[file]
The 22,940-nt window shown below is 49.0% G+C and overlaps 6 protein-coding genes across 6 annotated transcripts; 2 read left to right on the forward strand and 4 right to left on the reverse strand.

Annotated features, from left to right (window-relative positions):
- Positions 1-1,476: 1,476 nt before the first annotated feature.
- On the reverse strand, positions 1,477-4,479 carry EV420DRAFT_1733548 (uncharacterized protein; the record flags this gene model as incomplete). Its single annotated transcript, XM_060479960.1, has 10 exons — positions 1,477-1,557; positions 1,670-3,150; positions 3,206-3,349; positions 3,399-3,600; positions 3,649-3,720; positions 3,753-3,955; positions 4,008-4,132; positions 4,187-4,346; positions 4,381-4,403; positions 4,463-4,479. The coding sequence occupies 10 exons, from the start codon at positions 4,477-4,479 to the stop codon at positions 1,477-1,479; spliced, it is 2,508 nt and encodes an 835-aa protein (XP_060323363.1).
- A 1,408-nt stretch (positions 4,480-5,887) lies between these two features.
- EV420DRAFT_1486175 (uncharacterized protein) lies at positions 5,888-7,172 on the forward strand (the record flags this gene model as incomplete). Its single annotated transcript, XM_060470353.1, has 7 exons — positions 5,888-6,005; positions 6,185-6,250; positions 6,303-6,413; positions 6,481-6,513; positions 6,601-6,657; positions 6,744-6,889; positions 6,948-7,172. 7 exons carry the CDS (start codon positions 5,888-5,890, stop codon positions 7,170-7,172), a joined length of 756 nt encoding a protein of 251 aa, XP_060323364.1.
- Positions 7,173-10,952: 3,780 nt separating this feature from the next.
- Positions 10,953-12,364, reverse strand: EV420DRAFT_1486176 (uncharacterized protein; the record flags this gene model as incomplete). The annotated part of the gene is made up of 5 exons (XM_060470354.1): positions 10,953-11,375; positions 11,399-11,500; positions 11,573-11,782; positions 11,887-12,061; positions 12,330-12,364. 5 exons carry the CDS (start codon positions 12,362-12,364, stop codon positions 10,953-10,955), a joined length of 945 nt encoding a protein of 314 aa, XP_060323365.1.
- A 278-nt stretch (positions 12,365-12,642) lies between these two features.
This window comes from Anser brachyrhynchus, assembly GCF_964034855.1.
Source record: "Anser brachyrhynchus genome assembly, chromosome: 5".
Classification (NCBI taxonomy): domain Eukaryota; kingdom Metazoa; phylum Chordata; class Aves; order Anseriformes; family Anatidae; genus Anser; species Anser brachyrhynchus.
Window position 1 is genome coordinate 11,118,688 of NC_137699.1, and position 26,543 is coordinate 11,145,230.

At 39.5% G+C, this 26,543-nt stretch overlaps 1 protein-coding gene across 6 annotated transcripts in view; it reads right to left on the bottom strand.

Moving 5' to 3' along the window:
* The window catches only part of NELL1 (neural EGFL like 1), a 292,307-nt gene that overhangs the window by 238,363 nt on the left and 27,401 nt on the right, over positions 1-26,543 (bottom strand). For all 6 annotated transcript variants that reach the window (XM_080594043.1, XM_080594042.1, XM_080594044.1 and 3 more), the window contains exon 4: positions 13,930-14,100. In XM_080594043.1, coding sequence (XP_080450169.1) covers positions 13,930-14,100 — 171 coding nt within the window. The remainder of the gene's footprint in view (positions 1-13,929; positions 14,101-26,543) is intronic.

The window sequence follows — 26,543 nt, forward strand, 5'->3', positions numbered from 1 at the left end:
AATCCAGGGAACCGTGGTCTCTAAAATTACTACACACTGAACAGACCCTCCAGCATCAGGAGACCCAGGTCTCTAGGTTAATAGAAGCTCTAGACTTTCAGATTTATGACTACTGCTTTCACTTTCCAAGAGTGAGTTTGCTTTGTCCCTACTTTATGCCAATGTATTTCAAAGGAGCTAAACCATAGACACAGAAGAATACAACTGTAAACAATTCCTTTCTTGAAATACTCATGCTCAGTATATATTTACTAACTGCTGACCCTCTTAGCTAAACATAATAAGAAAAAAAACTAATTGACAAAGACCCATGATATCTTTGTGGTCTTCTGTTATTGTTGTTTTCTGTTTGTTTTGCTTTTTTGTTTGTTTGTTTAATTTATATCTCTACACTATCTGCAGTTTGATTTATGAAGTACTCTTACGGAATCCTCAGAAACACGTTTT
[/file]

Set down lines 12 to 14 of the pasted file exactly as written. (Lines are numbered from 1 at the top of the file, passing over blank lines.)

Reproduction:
Classification (NCBI taxonomy): domain Eukaryota; kingdom Metazoa; phylum Chordata; class Aves; order Anseriformes; family Anatidae; genus Anser; species Anser brachyrhynchus.
Window position 1 is genome coordinate 11,118,688 of NC_137699.1, and position 26,543 is coordinate 11,145,230.

At 39.5% G+C, this 26,543-nt stretch overlaps 1 protein-coding gene across 6 annotated transcripts in view; it reads right to left on the bottom strand.